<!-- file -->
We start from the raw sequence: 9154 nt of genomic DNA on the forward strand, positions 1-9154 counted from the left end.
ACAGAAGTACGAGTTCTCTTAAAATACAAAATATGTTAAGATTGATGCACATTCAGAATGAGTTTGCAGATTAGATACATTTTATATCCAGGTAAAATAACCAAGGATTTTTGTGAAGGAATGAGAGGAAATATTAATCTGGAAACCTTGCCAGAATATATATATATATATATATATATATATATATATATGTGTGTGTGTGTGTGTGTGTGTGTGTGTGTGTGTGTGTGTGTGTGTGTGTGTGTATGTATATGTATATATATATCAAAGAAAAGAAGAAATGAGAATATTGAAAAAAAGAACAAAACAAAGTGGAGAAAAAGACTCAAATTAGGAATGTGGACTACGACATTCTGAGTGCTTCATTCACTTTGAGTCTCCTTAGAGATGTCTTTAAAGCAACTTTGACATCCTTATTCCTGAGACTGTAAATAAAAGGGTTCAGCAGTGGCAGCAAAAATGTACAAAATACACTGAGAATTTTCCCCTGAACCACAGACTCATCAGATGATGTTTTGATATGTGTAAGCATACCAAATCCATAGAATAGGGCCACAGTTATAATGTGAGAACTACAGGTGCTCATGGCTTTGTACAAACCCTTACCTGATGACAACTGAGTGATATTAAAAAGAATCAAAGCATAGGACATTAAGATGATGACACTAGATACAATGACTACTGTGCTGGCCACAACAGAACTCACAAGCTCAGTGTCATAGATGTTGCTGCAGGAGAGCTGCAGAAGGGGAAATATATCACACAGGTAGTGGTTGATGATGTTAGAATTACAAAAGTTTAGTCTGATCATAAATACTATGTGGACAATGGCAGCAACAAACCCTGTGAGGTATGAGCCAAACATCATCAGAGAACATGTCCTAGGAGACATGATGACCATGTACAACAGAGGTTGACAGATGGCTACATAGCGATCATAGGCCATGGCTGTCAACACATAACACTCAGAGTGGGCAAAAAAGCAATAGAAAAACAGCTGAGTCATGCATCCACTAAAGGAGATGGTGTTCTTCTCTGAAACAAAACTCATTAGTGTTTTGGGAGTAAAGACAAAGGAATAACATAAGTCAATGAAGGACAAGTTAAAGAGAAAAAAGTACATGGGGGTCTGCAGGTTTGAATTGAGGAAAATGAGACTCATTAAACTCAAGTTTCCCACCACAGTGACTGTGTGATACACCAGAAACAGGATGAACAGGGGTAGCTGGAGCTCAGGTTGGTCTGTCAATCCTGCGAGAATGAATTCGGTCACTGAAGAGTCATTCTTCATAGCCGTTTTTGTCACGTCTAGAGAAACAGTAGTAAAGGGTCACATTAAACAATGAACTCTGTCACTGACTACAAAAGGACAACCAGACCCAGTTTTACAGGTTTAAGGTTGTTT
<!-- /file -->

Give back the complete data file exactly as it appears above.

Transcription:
We start from the raw sequence: 9154 nt of genomic DNA on the forward strand, positions 1-9154 counted from the left end.
ACAGAAGTACGAGTTCTCTTAAAATACAAAATATGTTAAGATTGATGCACATTCAGAATGAGTTTGCAGATTAGATACATTTTATATCCAGGTAAAATAACCAAGGATTTTTGTGAAGGAATGAGAGGAAATATTAATCTGGAAACCTTGCCAGAATATATATATATATATATATATATATATATATATATGTGTGTGTGTGTGTGTGTGTGTGTGTGTGTGTGTGTGTGTGTGTGTGTGTGTGTATGTATATGTATATATATATCAAAGAAAAGAAGAAATGAGAATATTGAAAAAAAGAACAAAACAAAGTGGAGAAAAAGACTCAAATTAGGAATGTGGACTACGACATTCTGAGTGCTTCATTCACTTTGAGTCTCCTTAGAGATGTCTTTAAAGCAACTTTGACATCCTTATTCCTGAGACTGTAAATAAAAGGGTTCAGCAGTGGCAGCAAAAATGTACAAAATACACTGAGAATTTTCCCCTGAACCACAGACTCATCAGATGATGTTTTGATATGTGTAAGCATACCAAATCCATAGAATAGGGCCACAGTTATAATGTGAGAACTACAGGTGCTCATGGCTTTGTACAAACCCTTACCTGATGACAACTGAGTGATATTAAAAAGAATCAAAGCATAGGACATTAAGATGATGACACTAGATACAATGACTACTGTGCTGGCCACAACAGAACTCACAAGCTCAGTGTCATAGATGTTGCTGCAGGAGAGCTGCAGAAGGGGAAATATATCACACAGGTAGTGGTTGATGATGTTAGAATTACAAAAGTTTAGTCTGATCATAAATACTATGTGGACAATGGCAGCAACAAACCCTGTGAGGTATGAGCCAAACATCATCAGAGAACATGTCCTAGGAGACATGATGACCATGTACAACAGAGGTTGACAGATGGCTACATAGCGATCATAGGCCATGGCTGTCAACACATAACACTCAGAGTGGGCAAAAAAGCAATAGAAAAACAGCTGAGTCATGCATCCACTAAAGGAGATGGTGTTCTTCTCTGAAACAAAACTCATTAGTGTTTTGGGAGTAAAGACAAAGGAATAACATAAGTCAATGAAGGACAAGTTAAAGAGAAAAAAGTACATGGGGGTCTGCAGGTTTGAATTGAGGAAAATGAGACTCATTAAACTCAAGTTTCCCACCACAGTGACTGTGTGATACACCAGAAACAGGATGAACAGGGGTAGCTGGAGCTCAGGTTGGTCTGTCAATCCTGCGAGAATGAATTCGGTCACTGAAGAGTCATTCTTCATAGCCGTTTTTGTCACGTCTAGAGAAACAGTAGTAAAGGGTCACATTAAACAATGAACTCTGTCACTGACTACAAAAGGACAACCAGACCCAGTTTTACAGGTTTAAGGTTGTTT